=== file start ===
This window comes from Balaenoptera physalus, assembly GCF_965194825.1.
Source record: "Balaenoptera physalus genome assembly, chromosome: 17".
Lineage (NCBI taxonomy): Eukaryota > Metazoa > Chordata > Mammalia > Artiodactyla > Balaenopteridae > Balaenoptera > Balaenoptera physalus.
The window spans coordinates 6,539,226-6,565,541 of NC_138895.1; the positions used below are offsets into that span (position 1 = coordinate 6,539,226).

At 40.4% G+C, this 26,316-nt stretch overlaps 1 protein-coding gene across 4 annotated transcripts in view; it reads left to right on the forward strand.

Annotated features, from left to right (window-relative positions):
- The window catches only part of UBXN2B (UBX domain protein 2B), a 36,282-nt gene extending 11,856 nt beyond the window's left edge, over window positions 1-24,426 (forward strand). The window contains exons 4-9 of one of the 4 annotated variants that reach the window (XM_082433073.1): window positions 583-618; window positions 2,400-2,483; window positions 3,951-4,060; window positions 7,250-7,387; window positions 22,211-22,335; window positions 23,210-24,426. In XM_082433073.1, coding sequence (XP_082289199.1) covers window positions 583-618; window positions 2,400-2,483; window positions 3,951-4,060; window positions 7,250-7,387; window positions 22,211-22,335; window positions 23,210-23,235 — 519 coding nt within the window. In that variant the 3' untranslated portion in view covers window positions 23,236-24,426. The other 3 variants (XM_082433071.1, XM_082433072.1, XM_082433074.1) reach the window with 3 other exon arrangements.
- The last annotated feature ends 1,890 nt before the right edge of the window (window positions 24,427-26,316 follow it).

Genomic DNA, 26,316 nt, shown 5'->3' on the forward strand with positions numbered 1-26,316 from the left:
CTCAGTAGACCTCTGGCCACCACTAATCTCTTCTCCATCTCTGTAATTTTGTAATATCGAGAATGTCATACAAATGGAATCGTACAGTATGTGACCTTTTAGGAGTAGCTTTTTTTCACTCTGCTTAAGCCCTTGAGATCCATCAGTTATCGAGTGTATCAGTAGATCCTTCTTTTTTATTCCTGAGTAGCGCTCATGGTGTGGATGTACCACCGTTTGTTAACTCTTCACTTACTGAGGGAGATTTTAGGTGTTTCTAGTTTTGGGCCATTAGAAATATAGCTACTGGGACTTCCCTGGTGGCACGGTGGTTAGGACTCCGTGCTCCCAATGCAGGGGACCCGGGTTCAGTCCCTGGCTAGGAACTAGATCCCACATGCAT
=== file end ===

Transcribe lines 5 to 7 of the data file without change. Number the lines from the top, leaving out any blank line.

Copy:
At 40.4% G+C, this 26,316-nt stretch overlaps 1 protein-coding gene across 4 annotated transcripts in view; it reads left to right on the forward strand.

Annotated features, from left to right (window-relative positions):
- The window catches only part of UBXN2B (UBX domain protein 2B), a 36,282-nt gene extending 11,856 nt beyond the window's left edge, over window positions 1-24,426 (forward strand). The window contains exons 4-9 of one of the 4 annotated variants that reach the window (XM_082433073.1): window positions 583-618; window positions 2,400-2,483; window positions 3,951-4,060; window positions 7,250-7,387; window positions 22,211-22,335; window positions 23,210-24,426. In XM_082433073.1, coding sequence (XP_082289199.1) covers window positions 583-618; window positions 2,400-2,483; window positions 3,951-4,060; window positions 7,250-7,387; window positions 22,211-22,335; window positions 23,210-23,235 — 519 coding nt within the window. In that variant the 3' untranslated portion in view covers window positions 23,236-24,426. The other 3 variants (XM_082433071.1, XM_082433072.1, XM_082433074.1) reach the window with 3 other exon arrangements.